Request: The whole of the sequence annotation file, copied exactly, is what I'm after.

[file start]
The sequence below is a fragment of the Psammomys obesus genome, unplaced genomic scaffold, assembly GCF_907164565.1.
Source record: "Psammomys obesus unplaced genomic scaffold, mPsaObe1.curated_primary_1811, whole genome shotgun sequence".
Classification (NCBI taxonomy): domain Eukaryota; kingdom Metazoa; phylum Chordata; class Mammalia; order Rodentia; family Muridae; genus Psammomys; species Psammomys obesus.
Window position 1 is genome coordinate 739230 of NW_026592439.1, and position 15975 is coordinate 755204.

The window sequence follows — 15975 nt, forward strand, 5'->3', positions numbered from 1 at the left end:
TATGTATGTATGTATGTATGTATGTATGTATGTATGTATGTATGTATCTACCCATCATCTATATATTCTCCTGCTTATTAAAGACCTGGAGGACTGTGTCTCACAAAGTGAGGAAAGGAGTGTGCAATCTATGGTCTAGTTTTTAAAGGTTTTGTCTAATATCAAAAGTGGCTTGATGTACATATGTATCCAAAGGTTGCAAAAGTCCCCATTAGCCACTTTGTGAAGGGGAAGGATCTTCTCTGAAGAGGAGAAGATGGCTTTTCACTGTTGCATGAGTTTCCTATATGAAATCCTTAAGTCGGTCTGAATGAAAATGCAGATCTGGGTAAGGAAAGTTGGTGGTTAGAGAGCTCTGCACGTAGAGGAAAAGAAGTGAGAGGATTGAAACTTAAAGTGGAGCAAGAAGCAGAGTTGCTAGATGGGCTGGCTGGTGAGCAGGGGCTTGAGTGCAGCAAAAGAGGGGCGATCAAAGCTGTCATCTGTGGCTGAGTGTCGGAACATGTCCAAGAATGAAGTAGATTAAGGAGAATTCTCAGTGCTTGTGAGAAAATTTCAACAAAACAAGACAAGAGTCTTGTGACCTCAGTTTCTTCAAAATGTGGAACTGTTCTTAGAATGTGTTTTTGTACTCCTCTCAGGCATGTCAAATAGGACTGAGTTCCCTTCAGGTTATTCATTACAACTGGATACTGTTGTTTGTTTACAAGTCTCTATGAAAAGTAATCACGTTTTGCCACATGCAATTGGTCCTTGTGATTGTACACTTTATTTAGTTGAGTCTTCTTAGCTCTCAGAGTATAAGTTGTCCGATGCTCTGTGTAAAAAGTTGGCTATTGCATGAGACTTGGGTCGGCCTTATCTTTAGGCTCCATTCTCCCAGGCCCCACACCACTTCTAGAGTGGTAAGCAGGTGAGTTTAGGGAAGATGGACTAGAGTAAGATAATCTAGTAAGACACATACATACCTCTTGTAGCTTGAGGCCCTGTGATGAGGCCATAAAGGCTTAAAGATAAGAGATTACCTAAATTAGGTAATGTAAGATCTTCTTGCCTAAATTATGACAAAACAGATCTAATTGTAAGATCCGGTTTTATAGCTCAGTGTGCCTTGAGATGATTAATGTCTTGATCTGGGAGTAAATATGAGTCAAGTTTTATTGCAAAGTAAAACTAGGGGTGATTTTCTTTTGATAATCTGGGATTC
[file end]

The sequence below is a fragment of the Psammomys obesus genome, unplaced genomic scaffold, assembly GCF_907164565.1.
Source record: "Psammomys obesus unplaced genomic scaffold, mPsaObe1.curated_primary_1811, whole genome shotgun sequence".
Classification (NCBI taxonomy): domain Eukaryota; kingdom Metazoa; phylum Chordata; class Mammalia; order Rodentia; family Muridae; genus Psammomys; species Psammomys obesus.
Window position 1 is genome coordinate 739230 of NW_026592439.1, and position 15975 is coordinate 755204.

The window sequence follows — 15975 nt, forward strand, 5'->3', positions numbered from 1 at the left end:
TATGTATGTATGTATGTATGTATGTATGTATGTATGTATGTATGTATCTACCCATCATCTATATATTCTCCTGCTTATTAAAGACCTGGAGGACTGTGTCTCACAAAGTGAGGAAAGGAGTGTGCAATCTATGGTCTAGTTTTTAAAGGTTTTGTCTAATATCAAAAGTGGCTTGATGTACATATGTATCCAAAGGTTGCAAAAGTCCCCATTAGCCACTTTGTGAAGGGGAAGGATCTTCTCTGAAGAGGAGAAGATGGCTTTTCACTGTTGCATGAGTTTCCTATATGAAATCCTTAAGTCGGTCTGAATGAAAATGCAGATCTGGGTAAGGAAAGTTGGTGGTTAGAGAGCTCTGCACGTAGAGGAAAAGAAGTGAGAGGATTGAAACTTAAAGTGGAGCAAGAAGCAGAGTTGCTAGATGGGCTGGCTGGTGAGCAGGGGCTTGAGTGCAGCAAAAGAGGGGCGATCAAAGCTGTCATCTGTGGCTGAGTGTCGGAACATGTCCAAGAATGAAGTAGATTAAGGAGAATTCTCAGTGCTTGTGAGAAAATTTCAACAAAACAAGACAAGAGTCTTGTGACCTCAGTTTCTTCAAAATGTGGAACTGTTCTTAGAATGTGTTTTTGTACTCCTCTCAGGCATGTCAAATAGGACTGAGTTCCCTTCAGGTTATTCATTACAACTGGATACTGTTGTTTGTTTACAAGTCTCTATGAAAAGTAATCACGTTTTGCCACATGCAATTGGTCCTTGTGATTGTACACTTTATTTAGTTGAGTCTTCTTAGCTCTCAGAGTATAAGTTGTCCGATGCTCTGTGTAAAAAGTTGGCTATTGCATGAGACTTGGGTCGGCCTTATCTTTAGGCTCCATTCTCCCAGGCCCCACACCACTTCTAGAGTGGTAAGCAGGTGAGTTTAGGGAAGATGGACTAGAGTAAGATAATCTAGTAAGACACATACATACCTCTTGTAGCTTGAGGCCCTGTGATGAGGCCATAAAGGCTTAAAGATAAGAGATTACCTAAATTAGGTAATGTAAGATCTTCTTGCCTAAATTATGACAAAACAGATCTAATTGTAAGATCCGGTTTTATAGCTCAGTGTGCCTTGAGATGATTAATGTCTTGATCTGGGAGTAAATATGAGTCAAGTTTTATTGCAAAGTAAAACTAGGGGTGATTTTCTTTTGATAATCTGGGATTC